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What people need to know about E. coli and food recalls

Edmontonjournal.com by Jane Skrypnek, April 28, 2018

The list of recalled pork products possibly contaminated with E. coli continued to expand Friday after 36 people in the Edmonton area became sick and one likely died from the illness.

This recall is only the latest in many Alberta has faced. Here’s what you need to be aware of for the future.

Q. Is there anything I can be looking out for at the grocery store?

“They’re microorganisms, meaning they’re tiny. You’d need a microscope to see them, so no,” said Domenic Pedulla, president of Canadian Food Safety Group.

But, you should be paying attention to what the packaging says and how the product should be prepared.

Q. I’ve brought the meat home from the grocery store. What now?

Meat should be going straight into the refrigerator or freezer if it isn’t being immediately cooked, and your refrigerator should be set at 4 C or lower.

Keep in mind that best-before dates shorten when meat is removed from its original package.

Q. If I’m freezing my meat, how do I safely thaw it?

“The best way is in the refrigerator. You want to put it on a plate or in some kind of container so it doesn’t drip into other foods and cause more contamination,” said Pedulla.

“If it is an emergency, under cold running water, and make sure the water is flowing. It can’t just sit in water because harmful microorganisms can grow and multiply.”

Q. I’m cooking my meat. How do I keep everything clean?

“Once you do anything with raw meat, you want to clean and sanitize the counter and everything around the counter. If you’ve ever seen MythBusters, these juices splash a long, long way. You know, 10 to 12 feet,” said Pedulla.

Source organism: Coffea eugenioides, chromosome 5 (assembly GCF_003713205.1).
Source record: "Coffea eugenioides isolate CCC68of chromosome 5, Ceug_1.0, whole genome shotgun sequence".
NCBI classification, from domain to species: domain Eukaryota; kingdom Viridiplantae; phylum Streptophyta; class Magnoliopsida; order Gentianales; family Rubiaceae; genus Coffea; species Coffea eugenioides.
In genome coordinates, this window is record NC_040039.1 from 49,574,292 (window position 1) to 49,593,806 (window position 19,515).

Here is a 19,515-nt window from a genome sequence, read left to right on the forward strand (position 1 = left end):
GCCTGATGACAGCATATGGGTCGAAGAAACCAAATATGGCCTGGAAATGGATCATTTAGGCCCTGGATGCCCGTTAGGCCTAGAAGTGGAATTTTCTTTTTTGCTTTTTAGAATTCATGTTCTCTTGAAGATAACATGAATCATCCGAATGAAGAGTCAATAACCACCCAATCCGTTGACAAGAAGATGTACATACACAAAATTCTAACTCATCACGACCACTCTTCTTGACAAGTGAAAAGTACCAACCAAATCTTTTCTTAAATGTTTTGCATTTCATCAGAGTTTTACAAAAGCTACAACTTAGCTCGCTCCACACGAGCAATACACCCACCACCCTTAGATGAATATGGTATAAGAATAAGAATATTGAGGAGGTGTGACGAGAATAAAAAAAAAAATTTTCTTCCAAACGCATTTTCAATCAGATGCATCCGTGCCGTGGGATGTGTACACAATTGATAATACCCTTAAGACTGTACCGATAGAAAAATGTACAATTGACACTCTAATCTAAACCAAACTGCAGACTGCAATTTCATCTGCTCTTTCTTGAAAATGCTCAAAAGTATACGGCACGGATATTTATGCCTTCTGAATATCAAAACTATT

Meat should always be prepared on a separate cutting board from other foods. Keep an eye out for any damage or deep grooves in cutting boards as they can harbour contamination.

All knives and utensils need to be washed and sanitized immediately after use.

Q. How do I know it is safely cooked?

“Don’t cook to colour and don’t cook to touch. Don’t cook till the juices run clear. That used to be the advice a long time ago, and that’s been proven to not be effective,” Pedulla said.

Poultry should be cooked to at least 74 C, and red meat to at least 71 C.

Q. What are the symptoms of E. coli?

The main symptom is diarrhea, which may be bloody, along with nausea and vomiting. Symptoms usually start one to 10 days after eating contaminated food.

Q. What should I do if I feel ill?

Alberta Health Services recommends people stay home when they’re sick, wash hands regularly and refrain from preparing foods if sick with diarrhea. Anyone displaying symptoms should contact Health Link or seek medical attention.